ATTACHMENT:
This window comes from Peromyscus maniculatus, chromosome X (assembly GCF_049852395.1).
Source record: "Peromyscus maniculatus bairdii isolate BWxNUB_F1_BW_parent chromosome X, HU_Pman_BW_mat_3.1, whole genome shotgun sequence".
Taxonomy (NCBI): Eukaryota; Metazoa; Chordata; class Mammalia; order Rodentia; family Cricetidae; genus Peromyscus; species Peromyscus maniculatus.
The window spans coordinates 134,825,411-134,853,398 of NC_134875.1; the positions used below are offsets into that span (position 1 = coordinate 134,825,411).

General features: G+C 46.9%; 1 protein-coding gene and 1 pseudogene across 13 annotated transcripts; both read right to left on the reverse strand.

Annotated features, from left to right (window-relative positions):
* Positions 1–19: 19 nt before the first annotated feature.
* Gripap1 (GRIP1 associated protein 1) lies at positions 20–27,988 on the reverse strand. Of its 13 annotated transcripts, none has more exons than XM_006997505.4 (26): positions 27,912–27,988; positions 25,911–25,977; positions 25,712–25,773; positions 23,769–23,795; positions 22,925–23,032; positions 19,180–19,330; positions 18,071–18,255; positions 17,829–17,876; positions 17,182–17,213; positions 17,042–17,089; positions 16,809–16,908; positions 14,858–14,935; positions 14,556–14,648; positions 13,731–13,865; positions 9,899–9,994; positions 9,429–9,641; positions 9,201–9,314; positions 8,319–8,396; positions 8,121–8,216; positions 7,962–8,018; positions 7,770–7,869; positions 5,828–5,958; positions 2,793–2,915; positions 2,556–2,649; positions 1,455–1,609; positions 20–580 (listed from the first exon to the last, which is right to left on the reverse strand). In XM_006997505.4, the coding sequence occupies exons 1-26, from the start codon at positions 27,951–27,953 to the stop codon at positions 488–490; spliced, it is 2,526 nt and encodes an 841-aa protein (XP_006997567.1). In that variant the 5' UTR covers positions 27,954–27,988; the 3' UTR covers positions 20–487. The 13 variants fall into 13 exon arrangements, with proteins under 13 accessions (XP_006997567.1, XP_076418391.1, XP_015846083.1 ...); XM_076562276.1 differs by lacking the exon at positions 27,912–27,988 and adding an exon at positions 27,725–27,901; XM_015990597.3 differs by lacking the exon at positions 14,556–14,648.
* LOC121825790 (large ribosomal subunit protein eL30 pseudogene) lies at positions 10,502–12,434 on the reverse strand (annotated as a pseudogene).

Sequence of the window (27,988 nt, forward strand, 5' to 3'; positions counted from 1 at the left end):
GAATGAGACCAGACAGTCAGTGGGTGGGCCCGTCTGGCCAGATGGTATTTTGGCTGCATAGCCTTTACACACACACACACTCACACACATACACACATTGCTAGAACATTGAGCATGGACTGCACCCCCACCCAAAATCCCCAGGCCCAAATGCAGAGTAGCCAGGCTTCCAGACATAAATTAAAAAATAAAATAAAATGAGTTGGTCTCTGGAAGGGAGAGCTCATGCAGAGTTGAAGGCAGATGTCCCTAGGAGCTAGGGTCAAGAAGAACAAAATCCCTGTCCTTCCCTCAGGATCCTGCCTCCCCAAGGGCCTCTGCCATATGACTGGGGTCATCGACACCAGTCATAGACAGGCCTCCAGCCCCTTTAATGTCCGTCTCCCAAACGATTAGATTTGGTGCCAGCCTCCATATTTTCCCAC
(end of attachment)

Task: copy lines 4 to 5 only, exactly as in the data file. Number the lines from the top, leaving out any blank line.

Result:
The window spans coordinates 134,825,411-134,853,398 of NC_134875.1; the positions used below are offsets into that span (position 1 = coordinate 134,825,411).

General features: G+C 46.9%; 1 protein-coding gene and 1 pseudogene across 13 annotated transcripts; both read right to left on the reverse strand.